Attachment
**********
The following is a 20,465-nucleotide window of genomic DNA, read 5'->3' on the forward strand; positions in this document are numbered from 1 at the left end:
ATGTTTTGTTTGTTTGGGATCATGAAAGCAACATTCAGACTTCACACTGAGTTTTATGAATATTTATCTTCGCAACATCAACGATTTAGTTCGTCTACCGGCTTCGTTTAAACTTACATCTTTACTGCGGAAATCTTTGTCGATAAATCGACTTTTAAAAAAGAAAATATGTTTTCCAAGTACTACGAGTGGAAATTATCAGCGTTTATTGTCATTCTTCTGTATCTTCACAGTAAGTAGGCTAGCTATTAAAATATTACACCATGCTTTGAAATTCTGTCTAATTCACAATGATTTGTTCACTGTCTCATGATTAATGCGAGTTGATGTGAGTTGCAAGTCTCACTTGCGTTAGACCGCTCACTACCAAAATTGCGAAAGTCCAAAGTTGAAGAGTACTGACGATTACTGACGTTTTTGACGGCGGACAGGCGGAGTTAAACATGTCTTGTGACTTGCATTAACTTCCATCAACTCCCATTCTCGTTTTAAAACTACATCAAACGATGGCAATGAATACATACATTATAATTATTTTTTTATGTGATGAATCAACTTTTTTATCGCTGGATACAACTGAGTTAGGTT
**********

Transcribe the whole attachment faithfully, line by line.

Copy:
The following is a 20,465-nucleotide window of genomic DNA, read 5'->3' on the forward strand; positions in this document are numbered from 1 at the left end:
ATGTTTTGTTTGTTTGGGATCATGAAAGCAACATTCAGACTTCACACTGAGTTTTATGAATATTTATCTTCGCAACATCAACGATTTAGTTCGTCTACCGGCTTCGTTTAAACTTACATCTTTACTGCGGAAATCTTTGTCGATAAATCGACTTTTAAAAAAGAAAATATGTTTTCCAAGTACTACGAGTGGAAATTATCAGCGTTTATTGTCATTCTTCTGTATCTTCACAGTAAGTAGGCTAGCTATTAAAATATTACACCATGCTTTGAAATTCTGTCTAATTCACAATGATTTGTTCACTGTCTCATGATTAATGCGAGTTGATGTGAGTTGCAAGTCTCACTTGCGTTAGACCGCTCACTACCAAAATTGCGAAAGTCCAAAGTTGAAGAGTACTGACGATTACTGACGTTTTTGACGGCGGACAGGCGGAGTTAAACATGTCTTGTGACTTGCATTAACTTCCATCAACTCCCATTCTCGTTTTAAAACTACATCAAACGATGGCAATGAATACATACATTATAATTATTTTTTTATGTGATGAATCAACTTTTTTATCGCTGGATACAACTGAGTTAGGTT